Tag Archives: poetry

Colleen’s Poetry Challenge #145 – Photo Prompt

It’s the middle of the month challenge ~ time for a photo prompt!

This month Colleen used a photo chosen by last month’s “Photo-Prompt” Poet of the Week ~ Jane Dougherty.

 

Image by Susan Cipriano from Pixabay

 

For the Birds

In

Midway

of ocean

Trees reach to sky

Haven, they built for

Birds, northbound and southbound

Water rises, heads go higher

Roots skinnier, refuse to be drown

Tens of thousands years they’ve survived

Until the last inhale, they will try

~

 

Colleen’s Poetry Challenge #145 – Photo Prompt

 

 

 

Streets Ahead Book Promotion – Miriam Hurdle

Stevie Turner promoted my book on her wonderful blog. She offers Drop and Run on Fridays when you leave a link of your post on her blog. Bloggers share and visit each other. Please head over to visit her blog and her books.

 

Songs of Heartstrings: Poems of Gratitude and Beatitude by [Hurdle, Miriam]

Stevie Turner

This week on Streets Ahead we’re promoting Miriam Hurdle’s collection of poetry ‘Songs of Heartstrings’:

Songs of Heartstrings depicts a road traveled with optimism, hope and appreciation amid heartache circumstances and an unpredictable cancer. It also celebrates true love and fulfilling relationships.

Miriam Hurdle in her poetry collection includes nine themes: Songs of Nature, Songs of Dissonance, Songs of Physical Healing, Songs of Marriage, Songs of Parenthood, Songs of Tribute, Songs of Reflections, Songs of Challenge, and Songs of Inspiration. Each of these themes covers various aspects of her life experience. Many poems are illustrated with her photos and watercolor paintings.

The poems in this collection are inspiring to the mind, heart and spirit. The readers will resonate with these experiences.

Review:

“A good poetry book that fans of the genre will surely appreciate.” – Readers’ Favorite

Songs of Heartstrings: Poems of Gratitude and Beatitude by Miriam Hurdle is a…

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Colleen’s Poetry Challenge: Photo Prompt – The Messenger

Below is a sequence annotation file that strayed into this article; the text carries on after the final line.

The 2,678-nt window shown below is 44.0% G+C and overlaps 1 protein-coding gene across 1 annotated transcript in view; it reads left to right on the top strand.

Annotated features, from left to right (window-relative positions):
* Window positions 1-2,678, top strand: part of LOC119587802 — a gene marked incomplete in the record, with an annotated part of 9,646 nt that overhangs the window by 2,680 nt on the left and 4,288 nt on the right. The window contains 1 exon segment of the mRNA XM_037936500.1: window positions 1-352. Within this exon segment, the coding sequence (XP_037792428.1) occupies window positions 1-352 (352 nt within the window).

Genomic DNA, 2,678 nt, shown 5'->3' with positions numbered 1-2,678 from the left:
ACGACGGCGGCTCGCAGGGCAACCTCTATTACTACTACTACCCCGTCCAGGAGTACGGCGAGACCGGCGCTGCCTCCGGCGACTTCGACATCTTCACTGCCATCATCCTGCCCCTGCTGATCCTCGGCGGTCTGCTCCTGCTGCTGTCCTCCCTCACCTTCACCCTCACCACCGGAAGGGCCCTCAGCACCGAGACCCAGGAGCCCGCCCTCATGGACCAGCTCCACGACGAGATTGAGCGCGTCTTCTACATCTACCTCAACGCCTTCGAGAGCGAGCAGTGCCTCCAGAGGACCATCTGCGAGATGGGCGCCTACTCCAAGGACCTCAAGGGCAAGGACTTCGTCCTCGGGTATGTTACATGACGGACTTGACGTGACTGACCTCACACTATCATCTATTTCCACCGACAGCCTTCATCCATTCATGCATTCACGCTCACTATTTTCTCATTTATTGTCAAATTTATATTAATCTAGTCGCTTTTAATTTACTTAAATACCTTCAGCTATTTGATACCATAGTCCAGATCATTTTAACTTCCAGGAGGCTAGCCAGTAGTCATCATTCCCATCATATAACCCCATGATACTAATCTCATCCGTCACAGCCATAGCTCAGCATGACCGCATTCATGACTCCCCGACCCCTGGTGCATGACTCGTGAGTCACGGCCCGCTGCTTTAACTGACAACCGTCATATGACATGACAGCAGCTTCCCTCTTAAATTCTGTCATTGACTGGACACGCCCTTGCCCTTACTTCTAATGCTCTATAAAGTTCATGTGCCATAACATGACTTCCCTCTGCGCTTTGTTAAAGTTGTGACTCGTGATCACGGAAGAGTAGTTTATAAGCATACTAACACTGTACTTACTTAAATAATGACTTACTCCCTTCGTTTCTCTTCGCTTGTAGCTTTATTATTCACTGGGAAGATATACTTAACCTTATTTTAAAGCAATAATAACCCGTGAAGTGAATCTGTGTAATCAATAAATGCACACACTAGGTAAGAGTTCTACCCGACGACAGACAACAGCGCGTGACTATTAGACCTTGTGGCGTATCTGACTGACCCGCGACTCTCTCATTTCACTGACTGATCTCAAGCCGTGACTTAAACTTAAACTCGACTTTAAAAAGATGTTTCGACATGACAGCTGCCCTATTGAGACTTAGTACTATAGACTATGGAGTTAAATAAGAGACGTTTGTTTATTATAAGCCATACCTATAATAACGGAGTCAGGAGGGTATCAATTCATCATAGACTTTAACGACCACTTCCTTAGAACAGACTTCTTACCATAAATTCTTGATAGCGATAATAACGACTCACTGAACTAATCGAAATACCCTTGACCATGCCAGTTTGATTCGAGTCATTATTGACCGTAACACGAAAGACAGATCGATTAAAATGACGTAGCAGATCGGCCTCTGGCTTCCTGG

It’s the middle of the month challenge ~ time for a photo prompt! Colleen wants us to use this photo as the inspiration for the poem.

 

 

The Messenger

A

bottle

half buried

in smooth white sand.

Reminder of kisses,

warm braces and loving gazes,

our future we celebrated.

Through cruelty we were separated.

Holding tears this bottle I picked up.

“I’m alive, call this number, my love.”

 

 

 

Colleen’s Poetry Challenge: Photo Prompt – The Messenger

 

 

 

Colleen’s Poetry Challenge No. 136 Photo Prompt – Sweet Memories

Colleen’s Weekly Tanka Tuesday Poetry Challenge has a new feature. For the middle of the month challenge it’s a photo prompt!

 

Sweet Memories

 

For sentimental reason, I still keep many pieces of projects my daughter made. I have a flower pot she decorated when she was in 5th grade. It is sitting on a round glass top table between two chairs in the front patio. I like to sit in the front porch to drink coffee in the morning. The flower pot reminds me of the things we did together when she was growing up.

Kids are grown and gone

Keeping the bikes where they were

Jolly wheels still turned

Muddy feet through door they came

Hungry mouths screamed for cookies

 

 

 

Colleen’s Tuesday Poetry Challenge #136 Photo Challenge – Memory

 

 

Colleen’s Poetry Challenge – Personal Preference

Colleen said, “Let’s PLAY with opposites! Here are your two words for this week: Pretty & Ugly.” – Synonyms Only.

Here’s the poem about contrast and personal preference.

 

Image result for contrast images